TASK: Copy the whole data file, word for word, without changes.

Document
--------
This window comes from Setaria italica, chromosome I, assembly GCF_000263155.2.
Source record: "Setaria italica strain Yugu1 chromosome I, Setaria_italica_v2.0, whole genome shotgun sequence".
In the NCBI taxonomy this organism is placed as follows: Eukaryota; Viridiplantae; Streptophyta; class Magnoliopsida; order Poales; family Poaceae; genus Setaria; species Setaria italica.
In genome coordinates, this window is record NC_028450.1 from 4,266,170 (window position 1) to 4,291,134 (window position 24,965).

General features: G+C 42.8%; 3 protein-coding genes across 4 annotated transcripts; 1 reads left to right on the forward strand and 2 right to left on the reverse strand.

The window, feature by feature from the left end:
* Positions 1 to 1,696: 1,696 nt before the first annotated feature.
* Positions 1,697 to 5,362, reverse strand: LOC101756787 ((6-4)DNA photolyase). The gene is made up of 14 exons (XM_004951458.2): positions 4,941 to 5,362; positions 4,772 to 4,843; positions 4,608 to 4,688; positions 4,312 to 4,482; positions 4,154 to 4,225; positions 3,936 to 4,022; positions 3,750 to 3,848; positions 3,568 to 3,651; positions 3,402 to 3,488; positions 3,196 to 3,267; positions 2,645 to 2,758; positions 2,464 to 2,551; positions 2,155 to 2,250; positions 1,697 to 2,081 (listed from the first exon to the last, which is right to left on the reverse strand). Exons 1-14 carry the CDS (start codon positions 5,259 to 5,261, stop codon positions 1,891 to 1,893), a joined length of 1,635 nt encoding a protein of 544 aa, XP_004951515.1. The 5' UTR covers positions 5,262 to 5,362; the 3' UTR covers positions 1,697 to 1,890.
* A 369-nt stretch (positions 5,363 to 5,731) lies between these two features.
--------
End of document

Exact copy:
This window comes from Setaria italica, chromosome I, assembly GCF_000263155.2.
Source record: "Setaria italica strain Yugu1 chromosome I, Setaria_italica_v2.0, whole genome shotgun sequence".
In the NCBI taxonomy this organism is placed as follows: Eukaryota; Viridiplantae; Streptophyta; class Magnoliopsida; order Poales; family Poaceae; genus Setaria; species Setaria italica.
In genome coordinates, this window is record NC_028450.1 from 4,266,170 (window position 1) to 4,291,134 (window position 24,965).

General features: G+C 42.8%; 3 protein-coding genes across 4 annotated transcripts; 1 reads left to right on the forward strand and 2 right to left on the reverse strand.

The window, feature by feature from the left end:
* Positions 1 to 1,696: 1,696 nt before the first annotated feature.
* Positions 1,697 to 5,362, reverse strand: LOC101756787 ((6-4)DNA photolyase). The gene is made up of 14 exons (XM_004951458.2): positions 4,941 to 5,362; positions 4,772 to 4,843; positions 4,608 to 4,688; positions 4,312 to 4,482; positions 4,154 to 4,225; positions 3,936 to 4,022; positions 3,750 to 3,848; positions 3,568 to 3,651; positions 3,402 to 3,488; positions 3,196 to 3,267; positions 2,645 to 2,758; positions 2,464 to 2,551; positions 2,155 to 2,250; positions 1,697 to 2,081 (listed from the first exon to the last, which is right to left on the reverse strand). Exons 1-14 carry the CDS (start codon positions 5,259 to 5,261, stop codon positions 1,891 to 1,893), a joined length of 1,635 nt encoding a protein of 544 aa, XP_004951515.1. The 5' UTR covers positions 5,262 to 5,362; the 3' UTR covers positions 1,697 to 1,890.
* A 369-nt stretch (positions 5,363 to 5,731) lies between these two features.